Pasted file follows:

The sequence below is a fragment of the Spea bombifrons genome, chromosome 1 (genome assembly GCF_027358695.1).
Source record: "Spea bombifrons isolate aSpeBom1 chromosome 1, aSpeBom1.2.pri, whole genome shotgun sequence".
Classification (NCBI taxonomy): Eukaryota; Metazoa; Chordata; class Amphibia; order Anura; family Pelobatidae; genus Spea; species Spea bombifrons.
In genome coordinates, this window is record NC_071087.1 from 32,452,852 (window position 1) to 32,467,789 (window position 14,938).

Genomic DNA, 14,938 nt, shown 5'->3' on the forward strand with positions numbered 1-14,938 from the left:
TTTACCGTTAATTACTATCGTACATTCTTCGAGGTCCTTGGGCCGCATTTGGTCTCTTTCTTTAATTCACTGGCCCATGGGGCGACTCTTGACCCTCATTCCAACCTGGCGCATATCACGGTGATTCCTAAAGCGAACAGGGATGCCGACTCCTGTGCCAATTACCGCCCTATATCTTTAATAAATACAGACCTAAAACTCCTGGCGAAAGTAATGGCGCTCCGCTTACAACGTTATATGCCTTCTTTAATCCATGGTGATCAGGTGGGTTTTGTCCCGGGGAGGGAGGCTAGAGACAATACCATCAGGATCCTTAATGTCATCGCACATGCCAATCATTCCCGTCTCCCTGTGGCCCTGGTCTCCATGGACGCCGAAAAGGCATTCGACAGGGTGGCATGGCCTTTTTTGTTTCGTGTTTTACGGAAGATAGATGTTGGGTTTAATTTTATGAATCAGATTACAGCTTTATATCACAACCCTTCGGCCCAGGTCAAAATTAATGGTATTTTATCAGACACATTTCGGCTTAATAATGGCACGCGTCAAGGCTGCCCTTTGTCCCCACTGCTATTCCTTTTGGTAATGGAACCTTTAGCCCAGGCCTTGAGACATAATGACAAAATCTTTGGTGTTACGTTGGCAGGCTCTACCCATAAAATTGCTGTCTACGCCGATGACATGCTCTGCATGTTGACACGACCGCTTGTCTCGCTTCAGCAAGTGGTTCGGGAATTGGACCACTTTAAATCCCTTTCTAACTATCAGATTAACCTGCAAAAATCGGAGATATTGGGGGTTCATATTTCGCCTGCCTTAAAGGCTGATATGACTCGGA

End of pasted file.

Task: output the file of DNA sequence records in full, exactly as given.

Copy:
The sequence below is a fragment of the Spea bombifrons genome, chromosome 1 (genome assembly GCF_027358695.1).
Source record: "Spea bombifrons isolate aSpeBom1 chromosome 1, aSpeBom1.2.pri, whole genome shotgun sequence".
Classification (NCBI taxonomy): Eukaryota; Metazoa; Chordata; class Amphibia; order Anura; family Pelobatidae; genus Spea; species Spea bombifrons.
In genome coordinates, this window is record NC_071087.1 from 32,452,852 (window position 1) to 32,467,789 (window position 14,938).

Genomic DNA, 14,938 nt, shown 5'->3' on the forward strand with positions numbered 1-14,938 from the left:
TTTACCGTTAATTACTATCGTACATTCTTCGAGGTCCTTGGGCCGCATTTGGTCTCTTTCTTTAATTCACTGGCCCATGGGGCGACTCTTGACCCTCATTCCAACCTGGCGCATATCACGGTGATTCCTAAAGCGAACAGGGATGCCGACTCCTGTGCCAATTACCGCCCTATATCTTTAATAAATACAGACCTAAAACTCCTGGCGAAAGTAATGGCGCTCCGCTTACAACGTTATATGCCTTCTTTAATCCATGGTGATCAGGTGGGTTTTGTCCCGGGGAGGGAGGCTAGAGACAATACCATCAGGATCCTTAATGTCATCGCACATGCCAATCATTCCCGTCTCCCTGTGGCCCTGGTCTCCATGGACGCCGAAAAGGCATTCGACAGGGTGGCATGGCCTTTTTTGTTTCGTGTTTTACGGAAGATAGATGTTGGGTTTAATTTTATGAATCAGATTACAGCTTTATATCACAACCCTTCGGCCCAGGTCAAAATTAATGGTATTTTATCAGACACATTTCGGCTTAATAATGGCACGCGTCAAGGCTGCCCTTTGTCCCCACTGCTATTCCTTTTGGTAATGGAACCTTTAGCCCAGGCCTTGAGACATAATGACAAAATCTTTGGTGTTACGTTGGCAGGCTCTACCCATAAAATTGCTGTCTACGCCGATGACATGCTCTGCATGTTGACACGACCGCTTGTCTCGCTTCAGCAAGTGGTTCGGGAATTGGACCACTTTAAATCCCTTTCTAACTATCAGATTAACCTGCAAAAATCGGAGATATTGGGGGTTCATATTTCGCCTGCCTTAAAGGCTGATATGACTCGGA